Coping at Home with RA

If you have arthritis, you may find many daily activities difficult to manage. With tender and painful joints even the simplest of tasks can prove challenging -washing, dressing and brushing your hair. The best advice is to try and do things in the most energy efficient way and to pace yourself.

Managing daily activities

Here are some important steps that might help make managing the home easier:

  • Organise your tasks to conserve your energy. You can plan tasks so that you minimise the amount of walking between rooms.
  • Prioritise your tasks according to their importance. You will not be able to get everything done in the one day. Do the most urgent jobs first, and leave the less pressing jobs until later
  • Break up large tasks into small tasks that you can accomplish over a number of days. Set time limits for yourself. For example, spend 30 minutes each day weeding your garden. Don’t try to spend half the day at it.
  • Delegate tasks to your family members or other helpful volunteers/neighbours.
  • Take frequent breaks so you do not get too tired. Fatigue can cause your symptoms to flare up.
  • Vary your position when you carry out jobs. For example if you are standing up doing the ironing, then sit down while preparing a meal.
  • Make use of your larger joints where possible. For example, carry bags on your shoulder rather than in your hand.

Around the home

Being able to function independently at home is important for all of us. For many, rheumatoid arthritis is a disabling disease, and people sometimes need to adapt their homes to make life a little easier. Below are some suggested adaptations that could improve life around the house:

In the kitchen:

  • Use lightweight equipment eg. swap heavy pans/ dishes for lightweight pans
  • Buy chopped vegetables and fruit instead of trying to cut vegetables and fruit yourself
  • Invest in large grip cutlery
  • Install a levered handle
  • Use an electric can opener instead of a manual can opener
  • Use scissors instead of tearing packets to take the strain off using your hands
  • Store kitchen equipment/cleaning in easy-to-reach places
  • For easy cleaning, buy non-stick pans

In the bathroom:

  • Invest in a shower tray and lever-type taps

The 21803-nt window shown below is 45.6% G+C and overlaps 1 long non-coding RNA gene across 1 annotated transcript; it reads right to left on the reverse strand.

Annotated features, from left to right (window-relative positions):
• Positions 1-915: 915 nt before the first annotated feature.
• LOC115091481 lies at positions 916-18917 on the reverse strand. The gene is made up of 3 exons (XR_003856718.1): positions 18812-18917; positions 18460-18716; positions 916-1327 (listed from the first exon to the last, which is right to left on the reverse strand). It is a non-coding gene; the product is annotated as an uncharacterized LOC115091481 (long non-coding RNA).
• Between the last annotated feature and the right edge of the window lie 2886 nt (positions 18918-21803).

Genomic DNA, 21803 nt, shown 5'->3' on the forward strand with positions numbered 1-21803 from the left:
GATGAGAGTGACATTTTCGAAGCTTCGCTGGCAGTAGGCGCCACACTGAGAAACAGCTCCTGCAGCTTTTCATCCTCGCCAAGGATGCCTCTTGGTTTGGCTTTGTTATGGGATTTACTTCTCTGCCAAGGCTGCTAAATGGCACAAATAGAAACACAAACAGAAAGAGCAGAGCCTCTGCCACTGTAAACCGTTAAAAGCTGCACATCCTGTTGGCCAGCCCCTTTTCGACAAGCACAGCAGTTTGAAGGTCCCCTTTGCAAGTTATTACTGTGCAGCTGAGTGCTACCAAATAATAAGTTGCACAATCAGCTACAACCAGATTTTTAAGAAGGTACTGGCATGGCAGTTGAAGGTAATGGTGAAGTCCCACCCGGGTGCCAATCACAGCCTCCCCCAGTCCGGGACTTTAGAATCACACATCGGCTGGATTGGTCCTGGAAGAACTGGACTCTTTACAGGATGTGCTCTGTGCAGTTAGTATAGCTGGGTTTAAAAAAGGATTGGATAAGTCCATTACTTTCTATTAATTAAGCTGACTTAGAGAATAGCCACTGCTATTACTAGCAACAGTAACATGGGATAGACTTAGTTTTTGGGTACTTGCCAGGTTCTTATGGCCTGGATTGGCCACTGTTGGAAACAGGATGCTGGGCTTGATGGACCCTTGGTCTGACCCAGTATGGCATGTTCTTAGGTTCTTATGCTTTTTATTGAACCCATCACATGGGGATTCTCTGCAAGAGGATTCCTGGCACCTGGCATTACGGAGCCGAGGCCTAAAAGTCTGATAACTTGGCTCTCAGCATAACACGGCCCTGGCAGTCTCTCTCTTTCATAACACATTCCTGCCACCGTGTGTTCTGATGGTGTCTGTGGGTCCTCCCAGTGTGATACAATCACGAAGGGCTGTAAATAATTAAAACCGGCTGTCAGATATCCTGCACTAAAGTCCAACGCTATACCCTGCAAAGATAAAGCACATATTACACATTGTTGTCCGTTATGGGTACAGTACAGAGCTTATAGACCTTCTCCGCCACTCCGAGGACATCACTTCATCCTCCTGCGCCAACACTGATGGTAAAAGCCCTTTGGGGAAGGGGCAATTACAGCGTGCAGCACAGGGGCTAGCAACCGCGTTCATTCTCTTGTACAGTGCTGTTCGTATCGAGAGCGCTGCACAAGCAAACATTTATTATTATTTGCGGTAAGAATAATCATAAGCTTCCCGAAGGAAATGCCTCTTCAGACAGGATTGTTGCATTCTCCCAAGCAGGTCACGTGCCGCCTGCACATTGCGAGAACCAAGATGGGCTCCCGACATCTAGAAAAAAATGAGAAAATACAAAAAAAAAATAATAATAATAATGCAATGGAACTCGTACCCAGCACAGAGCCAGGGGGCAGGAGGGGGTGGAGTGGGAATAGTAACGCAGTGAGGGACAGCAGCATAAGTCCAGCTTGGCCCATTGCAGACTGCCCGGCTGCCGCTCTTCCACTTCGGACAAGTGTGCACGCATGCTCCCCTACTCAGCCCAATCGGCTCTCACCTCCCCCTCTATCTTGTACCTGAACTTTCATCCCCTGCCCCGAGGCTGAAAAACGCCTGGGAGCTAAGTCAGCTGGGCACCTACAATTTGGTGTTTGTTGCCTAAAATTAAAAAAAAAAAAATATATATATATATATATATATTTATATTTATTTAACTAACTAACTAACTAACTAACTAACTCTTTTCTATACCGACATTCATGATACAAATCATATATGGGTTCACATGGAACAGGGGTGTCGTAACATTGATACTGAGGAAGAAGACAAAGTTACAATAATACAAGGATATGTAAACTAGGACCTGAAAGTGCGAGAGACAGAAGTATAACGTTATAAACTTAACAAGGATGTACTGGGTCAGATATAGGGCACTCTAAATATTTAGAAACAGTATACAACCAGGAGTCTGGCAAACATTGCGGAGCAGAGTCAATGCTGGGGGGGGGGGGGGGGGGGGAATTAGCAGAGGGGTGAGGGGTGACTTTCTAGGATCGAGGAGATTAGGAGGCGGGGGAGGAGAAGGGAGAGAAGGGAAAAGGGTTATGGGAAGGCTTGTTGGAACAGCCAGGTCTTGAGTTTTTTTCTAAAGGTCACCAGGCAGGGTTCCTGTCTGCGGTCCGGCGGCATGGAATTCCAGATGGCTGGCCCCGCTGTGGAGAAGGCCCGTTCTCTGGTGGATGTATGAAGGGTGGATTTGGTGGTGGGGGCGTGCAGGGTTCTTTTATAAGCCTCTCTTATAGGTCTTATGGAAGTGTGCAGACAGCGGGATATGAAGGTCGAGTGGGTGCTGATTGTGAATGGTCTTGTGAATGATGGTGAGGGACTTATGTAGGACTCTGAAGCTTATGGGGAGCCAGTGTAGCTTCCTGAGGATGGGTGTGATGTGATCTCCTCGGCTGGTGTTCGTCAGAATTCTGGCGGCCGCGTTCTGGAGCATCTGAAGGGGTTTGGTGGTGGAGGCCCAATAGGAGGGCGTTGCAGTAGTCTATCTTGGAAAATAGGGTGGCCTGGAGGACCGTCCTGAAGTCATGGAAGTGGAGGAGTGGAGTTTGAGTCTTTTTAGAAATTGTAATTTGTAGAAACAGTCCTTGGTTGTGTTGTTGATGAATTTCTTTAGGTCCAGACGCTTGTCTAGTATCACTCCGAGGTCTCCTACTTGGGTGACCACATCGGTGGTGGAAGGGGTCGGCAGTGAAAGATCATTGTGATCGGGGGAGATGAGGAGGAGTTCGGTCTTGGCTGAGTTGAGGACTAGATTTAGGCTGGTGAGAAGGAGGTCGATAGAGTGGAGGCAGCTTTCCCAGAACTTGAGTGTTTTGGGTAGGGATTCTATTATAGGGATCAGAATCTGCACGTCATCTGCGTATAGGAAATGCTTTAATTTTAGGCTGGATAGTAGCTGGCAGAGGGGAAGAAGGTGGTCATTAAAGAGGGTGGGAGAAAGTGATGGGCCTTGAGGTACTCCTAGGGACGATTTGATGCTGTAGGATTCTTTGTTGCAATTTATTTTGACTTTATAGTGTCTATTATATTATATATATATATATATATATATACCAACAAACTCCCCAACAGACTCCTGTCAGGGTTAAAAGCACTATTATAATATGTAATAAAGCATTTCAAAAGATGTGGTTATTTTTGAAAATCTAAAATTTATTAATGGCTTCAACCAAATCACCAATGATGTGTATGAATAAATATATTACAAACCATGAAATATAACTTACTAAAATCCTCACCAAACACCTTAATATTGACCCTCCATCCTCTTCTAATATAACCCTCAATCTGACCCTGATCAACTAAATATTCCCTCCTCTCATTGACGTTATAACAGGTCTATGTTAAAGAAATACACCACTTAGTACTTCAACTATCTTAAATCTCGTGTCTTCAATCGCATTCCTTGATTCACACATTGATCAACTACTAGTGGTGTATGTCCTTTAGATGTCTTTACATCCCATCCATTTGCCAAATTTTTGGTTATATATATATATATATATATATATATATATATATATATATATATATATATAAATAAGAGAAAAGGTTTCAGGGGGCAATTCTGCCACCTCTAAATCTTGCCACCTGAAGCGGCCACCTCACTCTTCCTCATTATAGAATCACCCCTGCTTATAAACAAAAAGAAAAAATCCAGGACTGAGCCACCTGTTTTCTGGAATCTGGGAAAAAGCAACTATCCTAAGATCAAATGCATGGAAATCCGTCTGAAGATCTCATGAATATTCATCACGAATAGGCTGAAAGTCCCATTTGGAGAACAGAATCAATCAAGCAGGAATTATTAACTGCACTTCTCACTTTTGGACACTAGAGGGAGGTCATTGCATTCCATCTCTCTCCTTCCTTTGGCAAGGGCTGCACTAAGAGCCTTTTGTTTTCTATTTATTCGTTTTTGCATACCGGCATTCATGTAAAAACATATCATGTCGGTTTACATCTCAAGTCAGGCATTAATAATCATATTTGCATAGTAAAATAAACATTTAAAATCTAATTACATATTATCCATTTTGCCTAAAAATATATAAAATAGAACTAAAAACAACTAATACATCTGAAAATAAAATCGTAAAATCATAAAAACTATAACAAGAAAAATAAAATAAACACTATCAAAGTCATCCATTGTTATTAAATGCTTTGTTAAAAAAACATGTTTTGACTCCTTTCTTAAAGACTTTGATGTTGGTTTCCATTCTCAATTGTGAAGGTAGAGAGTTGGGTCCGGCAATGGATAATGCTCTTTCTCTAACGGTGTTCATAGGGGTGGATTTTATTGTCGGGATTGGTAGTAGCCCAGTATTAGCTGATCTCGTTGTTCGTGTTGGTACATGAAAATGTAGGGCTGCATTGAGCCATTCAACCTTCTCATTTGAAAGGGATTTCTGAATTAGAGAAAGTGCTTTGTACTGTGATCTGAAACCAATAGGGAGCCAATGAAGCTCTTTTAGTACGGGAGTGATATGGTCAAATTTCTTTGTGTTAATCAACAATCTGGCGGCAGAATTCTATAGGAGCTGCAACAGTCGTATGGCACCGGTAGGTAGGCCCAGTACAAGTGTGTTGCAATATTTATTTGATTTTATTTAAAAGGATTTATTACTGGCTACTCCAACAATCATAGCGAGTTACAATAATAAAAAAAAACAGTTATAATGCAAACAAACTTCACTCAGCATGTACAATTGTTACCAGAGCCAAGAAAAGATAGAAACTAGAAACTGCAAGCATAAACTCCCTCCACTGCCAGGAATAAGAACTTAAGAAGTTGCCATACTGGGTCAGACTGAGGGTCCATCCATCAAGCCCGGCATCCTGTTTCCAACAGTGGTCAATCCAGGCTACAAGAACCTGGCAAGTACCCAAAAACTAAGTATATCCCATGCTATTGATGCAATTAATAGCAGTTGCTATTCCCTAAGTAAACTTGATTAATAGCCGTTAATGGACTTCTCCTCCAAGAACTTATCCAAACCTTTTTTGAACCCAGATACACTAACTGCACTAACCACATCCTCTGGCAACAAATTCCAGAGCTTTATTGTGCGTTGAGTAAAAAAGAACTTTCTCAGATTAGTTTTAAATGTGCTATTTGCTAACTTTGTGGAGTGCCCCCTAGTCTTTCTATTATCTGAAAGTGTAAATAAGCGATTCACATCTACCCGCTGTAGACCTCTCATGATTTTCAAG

• Use an electric shaver instead of a hand-held shaver
  • Use liquid soap instead of bar soap

In the garden:

  • Buy ergonomic shovels and rakes
  • Weed after it rains or the garden has been watered. Soft soil means less work

Other tips around the house:

  • Replace round doorknobs with the push-lever type
  • Buy a ‘reacher’. This is a device that helps people catch out of reach items with ease
  • Fix handrails to the walls
  • Use a trolley for shopping

Choosing equipment

Choosing the right mobility aids and equipment may seem like a daunting task, but there are many review websites that can help you with your decision.

For example, is an online resource, which provides information on assistive technology and a directory of products available from Irish suppliers. This website provides advice from choosing the correct footwear through to making major adaptations to your house.

Getting help and finding out about entitlements

For information on funding home adaptations and mobility aids the Citizens Information Board ( has published a booklet, ‘Entitlements for people with disabilities’.

The booklet contains a full range of supports for people with disabilities. A hardcopy is available for free from your local Citizens Information Centre, from the Citizens Information Board, by emailing or phoning 01-605 9000.

Within the booklet (Chapter 9) there is information on two grant schemes that might be of benefit to you if you decide to make alterations to your home or wish to purchase equipment: the Housing Adaptation Grant and the Mobility Aids Grant.

To be eligible for these grants, you need an occupational therapist assessment to evaluate what specialised equipment and home adaptations are needed. You can contact an occupational therapist through the community care section of your local HSE office. Alternatively, you can directly employ an occupational therapist to carry out this assessment and recoup up to €200 as part of your total grant.

Other groups can also provide support to help you live independently. The Centre for Independent Living aims to enable people with disabilities to live fulfilled, independent and active lives within society. For further information contact the Centre for Independent Living, Carmichael House, North Brunswick Street, Dublin 7. Phone: 01-873 0455 or 01-873 0986. Email: Website:

Visit the Arthritis Ireland website ( for outlets in Ireland that sell adaptive equipment.